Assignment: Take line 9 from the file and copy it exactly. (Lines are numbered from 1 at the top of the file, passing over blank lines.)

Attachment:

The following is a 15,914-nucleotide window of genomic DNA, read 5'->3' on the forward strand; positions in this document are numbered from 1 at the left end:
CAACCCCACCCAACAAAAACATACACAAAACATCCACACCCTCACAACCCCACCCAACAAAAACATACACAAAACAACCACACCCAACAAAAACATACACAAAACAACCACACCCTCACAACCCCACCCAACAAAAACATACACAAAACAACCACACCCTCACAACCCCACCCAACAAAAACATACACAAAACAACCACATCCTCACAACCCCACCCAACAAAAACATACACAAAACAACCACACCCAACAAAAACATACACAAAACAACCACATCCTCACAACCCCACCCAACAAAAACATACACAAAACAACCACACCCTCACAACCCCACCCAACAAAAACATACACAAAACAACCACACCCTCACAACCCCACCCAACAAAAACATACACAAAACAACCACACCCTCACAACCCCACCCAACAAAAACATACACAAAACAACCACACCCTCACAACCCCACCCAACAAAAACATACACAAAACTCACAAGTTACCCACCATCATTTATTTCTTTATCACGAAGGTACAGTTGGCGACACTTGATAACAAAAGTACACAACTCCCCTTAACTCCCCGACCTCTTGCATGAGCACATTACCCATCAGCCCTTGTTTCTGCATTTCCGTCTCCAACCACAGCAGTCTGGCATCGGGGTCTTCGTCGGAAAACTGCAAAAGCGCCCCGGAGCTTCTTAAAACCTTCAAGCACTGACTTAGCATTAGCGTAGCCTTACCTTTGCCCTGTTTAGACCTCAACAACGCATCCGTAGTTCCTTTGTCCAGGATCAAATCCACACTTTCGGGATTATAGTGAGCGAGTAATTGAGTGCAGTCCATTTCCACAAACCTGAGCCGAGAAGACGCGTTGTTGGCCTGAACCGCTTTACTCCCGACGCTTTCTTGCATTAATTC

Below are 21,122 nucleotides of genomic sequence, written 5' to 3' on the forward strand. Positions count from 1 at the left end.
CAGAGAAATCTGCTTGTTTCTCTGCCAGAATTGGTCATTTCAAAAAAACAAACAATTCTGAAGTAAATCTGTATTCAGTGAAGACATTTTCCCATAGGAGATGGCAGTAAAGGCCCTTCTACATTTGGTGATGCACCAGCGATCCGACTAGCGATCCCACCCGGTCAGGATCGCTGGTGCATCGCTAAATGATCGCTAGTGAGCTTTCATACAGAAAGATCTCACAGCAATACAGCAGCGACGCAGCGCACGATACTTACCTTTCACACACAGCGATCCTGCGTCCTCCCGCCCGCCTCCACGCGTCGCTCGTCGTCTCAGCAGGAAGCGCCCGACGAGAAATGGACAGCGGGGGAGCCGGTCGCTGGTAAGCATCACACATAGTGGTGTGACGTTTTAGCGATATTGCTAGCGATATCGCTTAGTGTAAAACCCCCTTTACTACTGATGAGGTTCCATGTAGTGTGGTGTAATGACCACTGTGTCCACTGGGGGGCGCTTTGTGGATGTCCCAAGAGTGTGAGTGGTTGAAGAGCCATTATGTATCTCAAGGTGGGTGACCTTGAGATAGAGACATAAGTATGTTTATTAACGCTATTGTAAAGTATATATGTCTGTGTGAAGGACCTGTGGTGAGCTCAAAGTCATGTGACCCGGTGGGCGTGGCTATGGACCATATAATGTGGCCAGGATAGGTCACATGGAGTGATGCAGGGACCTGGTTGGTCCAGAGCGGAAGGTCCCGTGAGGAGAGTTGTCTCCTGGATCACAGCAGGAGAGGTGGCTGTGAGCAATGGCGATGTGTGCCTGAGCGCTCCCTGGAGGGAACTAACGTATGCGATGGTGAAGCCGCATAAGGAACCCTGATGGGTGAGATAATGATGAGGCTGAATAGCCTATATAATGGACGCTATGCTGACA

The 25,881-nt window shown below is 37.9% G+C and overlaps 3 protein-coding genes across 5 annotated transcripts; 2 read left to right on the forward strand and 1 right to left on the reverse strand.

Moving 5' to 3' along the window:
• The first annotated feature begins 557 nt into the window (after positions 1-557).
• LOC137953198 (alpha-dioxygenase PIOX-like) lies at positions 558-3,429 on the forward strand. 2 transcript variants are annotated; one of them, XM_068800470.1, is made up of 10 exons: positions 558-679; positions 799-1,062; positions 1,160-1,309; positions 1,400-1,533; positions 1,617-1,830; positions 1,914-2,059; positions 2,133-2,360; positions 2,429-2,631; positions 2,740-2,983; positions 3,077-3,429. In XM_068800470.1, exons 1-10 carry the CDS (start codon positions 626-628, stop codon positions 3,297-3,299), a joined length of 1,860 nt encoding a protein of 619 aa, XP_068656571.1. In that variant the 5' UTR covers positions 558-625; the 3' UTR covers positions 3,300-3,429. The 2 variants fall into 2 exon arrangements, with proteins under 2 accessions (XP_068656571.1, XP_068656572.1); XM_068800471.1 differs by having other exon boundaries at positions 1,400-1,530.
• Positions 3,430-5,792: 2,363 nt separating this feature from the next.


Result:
• Positions 3,430-5,792: 2,363 nt separating this feature from the next.